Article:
With both our immediate families: left to right: P's dad in traditional Nepali daura suruwal, my dad wearing a Nepali dhaka topi, P, me, my sister K in a sari, my youngest sister M in a sari and mom in a sari, and P's mom

One of my favorite pics of the day (taken by U)-- P and I walking out after the ceremony to find our car decorated with red streamers and bows. The back of the car says "P weds C" and the sides of the car say "P2 + C2" (referencing that both our last names and first names start with the same letter). A childhood friend of P's chauffeured us to the hotel I was staying at so we could freshen up.

P and I after the red wedding but before the red wedding "after party"... wedding round 1 complete!

P, U and I at the red wedding "after party"-- yep-- that's me in my bridal sari with tilhari at a local bar, dancing it up (in front of my new in-laws and extended Nepali family... I guess I'm not the run-of-the-mill buhari, luckily it didn't seem to make a bad impression... I even danced with some of them!)

White Wedding:

White wedding ceremony

I have to put this picture in, because P was so embarrassed to kiss in front of his family. He wouldn't even let me tag him on facebook!

The groomsmen fooling around during the cocktail hour

Father/Daughter dance at the white wedding

International House college friends at the white wedding: 1st KS, 3rd D, 4th me, 5th P, 6th and 7th our American/Bulgarian friends (we are going to their wedding at the end of the month), and AD

More to follow soon!

Nicknames and Pet Names

When I was in elementary school my grandmother took my sister and I on our first sans-parents trip. We flew across the country to San Diego to see one of my aunts who had a young son and was pregnant with her second child. My little cousin’s name was Sean, and I remember cooing to him, “Hey Sean, hey little Sean, hey there little Seanie-Seanie-Seanie-Seanie-Seanie!” My aunt stopped me right there and said, “Oh, no. No nicknames. He is just Sean. I don’t want anything silly to stick.”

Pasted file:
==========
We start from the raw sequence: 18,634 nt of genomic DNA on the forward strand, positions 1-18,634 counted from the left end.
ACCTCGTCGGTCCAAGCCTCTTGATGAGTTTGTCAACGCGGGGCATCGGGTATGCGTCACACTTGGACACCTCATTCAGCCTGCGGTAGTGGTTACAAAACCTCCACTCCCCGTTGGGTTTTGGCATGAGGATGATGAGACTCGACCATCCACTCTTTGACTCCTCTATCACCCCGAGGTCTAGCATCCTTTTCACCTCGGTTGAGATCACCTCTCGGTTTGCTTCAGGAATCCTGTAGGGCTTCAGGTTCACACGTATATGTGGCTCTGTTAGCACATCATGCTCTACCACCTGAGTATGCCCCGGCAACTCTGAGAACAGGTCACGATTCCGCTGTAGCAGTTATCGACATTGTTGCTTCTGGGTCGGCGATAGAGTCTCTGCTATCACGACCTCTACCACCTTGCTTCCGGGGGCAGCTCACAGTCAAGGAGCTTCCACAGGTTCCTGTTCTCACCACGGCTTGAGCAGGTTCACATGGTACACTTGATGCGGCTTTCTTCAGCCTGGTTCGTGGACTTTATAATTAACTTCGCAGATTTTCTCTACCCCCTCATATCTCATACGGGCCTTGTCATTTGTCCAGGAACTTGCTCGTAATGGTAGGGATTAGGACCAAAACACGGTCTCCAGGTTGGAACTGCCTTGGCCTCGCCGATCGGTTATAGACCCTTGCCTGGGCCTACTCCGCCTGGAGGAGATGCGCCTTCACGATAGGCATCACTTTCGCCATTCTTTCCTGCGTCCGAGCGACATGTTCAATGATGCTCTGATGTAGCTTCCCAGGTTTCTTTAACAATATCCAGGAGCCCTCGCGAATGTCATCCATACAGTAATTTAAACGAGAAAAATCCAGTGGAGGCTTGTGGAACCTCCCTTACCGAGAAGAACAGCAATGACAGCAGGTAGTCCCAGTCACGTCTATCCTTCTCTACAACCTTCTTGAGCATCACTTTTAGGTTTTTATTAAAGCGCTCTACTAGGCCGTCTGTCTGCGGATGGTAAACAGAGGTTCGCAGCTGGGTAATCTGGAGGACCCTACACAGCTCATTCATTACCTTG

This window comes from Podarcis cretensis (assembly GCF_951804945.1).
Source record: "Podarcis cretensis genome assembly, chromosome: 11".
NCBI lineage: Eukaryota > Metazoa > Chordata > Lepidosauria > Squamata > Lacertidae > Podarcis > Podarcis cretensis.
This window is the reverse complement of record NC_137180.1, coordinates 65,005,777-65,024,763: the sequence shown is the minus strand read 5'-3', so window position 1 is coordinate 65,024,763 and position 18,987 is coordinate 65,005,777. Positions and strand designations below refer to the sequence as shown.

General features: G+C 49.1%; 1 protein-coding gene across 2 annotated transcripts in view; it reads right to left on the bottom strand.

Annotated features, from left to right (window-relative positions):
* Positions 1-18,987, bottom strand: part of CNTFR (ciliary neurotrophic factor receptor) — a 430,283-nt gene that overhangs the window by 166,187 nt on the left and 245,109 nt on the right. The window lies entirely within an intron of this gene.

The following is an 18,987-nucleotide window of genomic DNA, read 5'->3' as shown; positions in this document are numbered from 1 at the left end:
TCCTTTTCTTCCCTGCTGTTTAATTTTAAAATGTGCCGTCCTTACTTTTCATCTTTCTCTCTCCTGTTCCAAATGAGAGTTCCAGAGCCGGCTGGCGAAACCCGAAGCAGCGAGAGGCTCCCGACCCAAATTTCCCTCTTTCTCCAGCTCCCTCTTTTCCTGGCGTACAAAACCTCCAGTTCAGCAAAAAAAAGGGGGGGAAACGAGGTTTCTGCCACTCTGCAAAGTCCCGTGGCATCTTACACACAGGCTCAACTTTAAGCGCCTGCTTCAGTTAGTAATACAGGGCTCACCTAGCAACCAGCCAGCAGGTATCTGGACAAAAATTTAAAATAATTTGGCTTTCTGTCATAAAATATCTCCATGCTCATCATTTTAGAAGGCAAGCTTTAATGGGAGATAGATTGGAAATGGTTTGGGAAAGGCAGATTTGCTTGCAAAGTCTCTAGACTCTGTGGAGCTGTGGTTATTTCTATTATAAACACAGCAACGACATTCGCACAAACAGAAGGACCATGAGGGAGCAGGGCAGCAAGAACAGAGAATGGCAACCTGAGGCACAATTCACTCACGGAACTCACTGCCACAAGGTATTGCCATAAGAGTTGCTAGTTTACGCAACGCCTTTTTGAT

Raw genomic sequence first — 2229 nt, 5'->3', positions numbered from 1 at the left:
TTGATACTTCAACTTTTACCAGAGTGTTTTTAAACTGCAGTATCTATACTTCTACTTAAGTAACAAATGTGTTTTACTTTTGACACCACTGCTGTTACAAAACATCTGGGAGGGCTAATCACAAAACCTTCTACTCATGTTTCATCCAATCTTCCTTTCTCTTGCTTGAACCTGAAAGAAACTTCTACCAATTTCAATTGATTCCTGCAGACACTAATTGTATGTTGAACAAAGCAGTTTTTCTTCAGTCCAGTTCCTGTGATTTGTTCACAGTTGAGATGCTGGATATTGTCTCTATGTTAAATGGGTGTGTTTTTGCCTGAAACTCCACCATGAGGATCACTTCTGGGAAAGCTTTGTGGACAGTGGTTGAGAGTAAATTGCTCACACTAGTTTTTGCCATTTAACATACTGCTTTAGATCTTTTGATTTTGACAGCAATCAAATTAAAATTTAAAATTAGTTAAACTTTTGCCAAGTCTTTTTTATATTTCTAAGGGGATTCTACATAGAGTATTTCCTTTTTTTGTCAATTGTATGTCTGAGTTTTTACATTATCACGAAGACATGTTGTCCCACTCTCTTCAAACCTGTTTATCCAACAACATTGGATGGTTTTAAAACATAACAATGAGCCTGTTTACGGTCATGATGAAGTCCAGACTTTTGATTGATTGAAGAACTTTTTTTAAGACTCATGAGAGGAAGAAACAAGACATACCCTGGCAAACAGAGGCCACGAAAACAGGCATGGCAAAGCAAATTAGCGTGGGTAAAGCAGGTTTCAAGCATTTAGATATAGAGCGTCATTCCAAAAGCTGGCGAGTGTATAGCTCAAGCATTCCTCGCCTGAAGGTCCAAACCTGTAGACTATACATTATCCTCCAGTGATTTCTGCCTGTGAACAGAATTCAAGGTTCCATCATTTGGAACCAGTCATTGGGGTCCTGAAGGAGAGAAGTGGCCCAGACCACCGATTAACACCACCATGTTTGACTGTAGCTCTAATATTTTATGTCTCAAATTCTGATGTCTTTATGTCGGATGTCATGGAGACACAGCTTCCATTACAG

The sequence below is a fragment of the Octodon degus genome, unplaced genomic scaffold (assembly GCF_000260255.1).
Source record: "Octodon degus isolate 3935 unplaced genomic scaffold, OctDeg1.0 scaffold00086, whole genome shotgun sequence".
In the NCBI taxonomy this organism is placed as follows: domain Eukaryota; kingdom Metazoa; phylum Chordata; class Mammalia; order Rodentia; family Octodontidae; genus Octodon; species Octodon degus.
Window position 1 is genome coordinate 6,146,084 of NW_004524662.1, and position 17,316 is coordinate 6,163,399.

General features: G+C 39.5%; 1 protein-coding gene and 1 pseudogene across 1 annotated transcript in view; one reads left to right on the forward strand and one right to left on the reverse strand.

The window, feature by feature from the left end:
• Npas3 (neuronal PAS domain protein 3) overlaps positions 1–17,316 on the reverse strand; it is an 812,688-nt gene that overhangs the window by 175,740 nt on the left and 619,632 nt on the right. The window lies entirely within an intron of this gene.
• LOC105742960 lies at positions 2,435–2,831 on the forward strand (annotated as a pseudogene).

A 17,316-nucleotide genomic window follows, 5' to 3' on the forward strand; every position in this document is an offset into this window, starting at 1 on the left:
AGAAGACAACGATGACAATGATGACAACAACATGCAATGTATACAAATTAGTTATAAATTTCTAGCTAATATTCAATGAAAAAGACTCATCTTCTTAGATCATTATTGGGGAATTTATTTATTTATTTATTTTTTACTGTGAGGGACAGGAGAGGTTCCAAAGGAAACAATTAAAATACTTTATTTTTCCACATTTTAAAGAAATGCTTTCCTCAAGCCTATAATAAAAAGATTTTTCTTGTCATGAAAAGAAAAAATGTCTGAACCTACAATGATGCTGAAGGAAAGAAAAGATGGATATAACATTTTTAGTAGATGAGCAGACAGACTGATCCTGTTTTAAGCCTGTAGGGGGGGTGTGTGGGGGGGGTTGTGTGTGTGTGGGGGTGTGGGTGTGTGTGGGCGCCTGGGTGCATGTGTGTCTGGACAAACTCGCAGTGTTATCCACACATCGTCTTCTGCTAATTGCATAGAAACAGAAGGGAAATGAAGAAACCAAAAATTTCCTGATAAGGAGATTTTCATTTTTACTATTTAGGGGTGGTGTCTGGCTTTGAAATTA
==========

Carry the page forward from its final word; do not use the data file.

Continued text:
I didn’t really grow up with a nickname either. I think my parents didn’t really know what to shorten my name to, or maybe no one really thought about it (except for my sixth grade teacher who jokingly referred to me as C—-nie-Weenie-Beanie-Frances, although that’s not really shorter). But for someone who grew up without a ton of nicknames, I think P and I are going to be the kind of parents (someday) that have a million nicknames for our kids–if our poor dog is any indication. His name is Sampson but he also goes by Sam, Sammy, Sammu, Samaloula, Samalou, Bubala (which actually means “grandmother” in Yiddish, so don’t ask me where that came from), Bubalou, Bubaloula, Bubahead, Bubaface, you get the picture. I guess the dog is used to our craziness, because he seems to respond to all of them.